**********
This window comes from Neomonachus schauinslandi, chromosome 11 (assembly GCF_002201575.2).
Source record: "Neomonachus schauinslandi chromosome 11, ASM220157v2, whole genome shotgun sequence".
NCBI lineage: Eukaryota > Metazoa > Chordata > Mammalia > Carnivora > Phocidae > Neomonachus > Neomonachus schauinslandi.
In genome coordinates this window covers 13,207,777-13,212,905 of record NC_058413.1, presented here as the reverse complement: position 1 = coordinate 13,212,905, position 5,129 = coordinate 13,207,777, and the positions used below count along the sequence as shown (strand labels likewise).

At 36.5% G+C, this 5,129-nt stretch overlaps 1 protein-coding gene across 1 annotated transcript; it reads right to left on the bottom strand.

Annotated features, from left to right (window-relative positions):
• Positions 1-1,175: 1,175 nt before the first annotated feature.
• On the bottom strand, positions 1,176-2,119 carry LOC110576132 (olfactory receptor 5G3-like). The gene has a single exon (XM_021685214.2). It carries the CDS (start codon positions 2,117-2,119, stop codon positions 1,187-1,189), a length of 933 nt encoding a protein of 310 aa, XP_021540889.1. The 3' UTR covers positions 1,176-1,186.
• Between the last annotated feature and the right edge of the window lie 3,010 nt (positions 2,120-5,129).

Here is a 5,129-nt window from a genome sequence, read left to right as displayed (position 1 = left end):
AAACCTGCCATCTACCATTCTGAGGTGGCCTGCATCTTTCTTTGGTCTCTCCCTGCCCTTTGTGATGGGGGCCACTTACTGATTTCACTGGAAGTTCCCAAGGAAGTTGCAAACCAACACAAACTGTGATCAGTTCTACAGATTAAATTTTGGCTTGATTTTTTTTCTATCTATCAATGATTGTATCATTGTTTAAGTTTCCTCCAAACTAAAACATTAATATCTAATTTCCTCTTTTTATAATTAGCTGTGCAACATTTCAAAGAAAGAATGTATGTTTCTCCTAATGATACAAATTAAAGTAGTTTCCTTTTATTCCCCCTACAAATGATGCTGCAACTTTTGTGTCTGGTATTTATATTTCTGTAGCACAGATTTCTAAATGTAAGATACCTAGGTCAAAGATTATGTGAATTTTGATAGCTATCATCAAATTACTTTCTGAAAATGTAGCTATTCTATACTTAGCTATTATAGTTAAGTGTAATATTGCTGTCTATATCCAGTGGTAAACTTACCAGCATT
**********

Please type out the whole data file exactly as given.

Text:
This window comes from Neomonachus schauinslandi, chromosome 11 (assembly GCF_002201575.2).
Source record: "Neomonachus schauinslandi chromosome 11, ASM220157v2, whole genome shotgun sequence".
NCBI lineage: Eukaryota > Metazoa > Chordata > Mammalia > Carnivora > Phocidae > Neomonachus > Neomonachus schauinslandi.
In genome coordinates this window covers 13,207,777-13,212,905 of record NC_058413.1, presented here as the reverse complement: position 1 = coordinate 13,212,905, position 5,129 = coordinate 13,207,777, and the positions used below count along the sequence as shown (strand labels likewise).

At 36.5% G+C, this 5,129-nt stretch overlaps 1 protein-coding gene across 1 annotated transcript; it reads right to left on the bottom strand.

Annotated features, from left to right (window-relative positions):
• Positions 1-1,175: 1,175 nt before the first annotated feature.
• On the bottom strand, positions 1,176-2,119 carry LOC110576132 (olfactory receptor 5G3-like). The gene has a single exon (XM_021685214.2). It carries the CDS (start codon positions 2,117-2,119, stop codon positions 1,187-1,189), a length of 933 nt encoding a protein of 310 aa, XP_021540889.1. The 3' UTR covers positions 1,176-1,186.
• Between the last annotated feature and the right edge of the window lie 3,010 nt (positions 2,120-5,129).

Here is a 5,129-nt window from a genome sequence, read left to right as displayed (position 1 = left end):
AAACCTGCCATCTACCATTCTGAGGTGGCCTGCATCTTTCTTTGGTCTCTCCCTGCCCTTTGTGATGGGGGCCACTTACTGATTTCACTGGAAGTTCCCAAGGAAGTTGCAAACCAACACAAACTGTGATCAGTTCTACAGATTAAATTTTGGCTTGATTTTTTTTCTATCTATCAATGATTGTATCATTGTTTAAGTTTCCTCCAAACTAAAACATTAATATCTAATTTCCTCTTTTTATAATTAGCTGTGCAACATTTCAAAGAAAGAATGTATGTTTCTCCTAATGATACAAATTAAAGTAGTTTCCTTTTATTCCCCCTACAAATGATGCTGCAACTTTTGTGTCTGGTATTTATATTTCTGTAGCACAGATTTCTAAATGTAAGATACCTAGGTCAAAGATTATGTGAATTTTGATAGCTATCATCAAATTACTTTCTGAAAATGTAGCTATTCTATACTTAGCTATTATAGTTAAGTGTAATATTGCTGTCTATATCCAGTGGTAAACTTACCAGCATT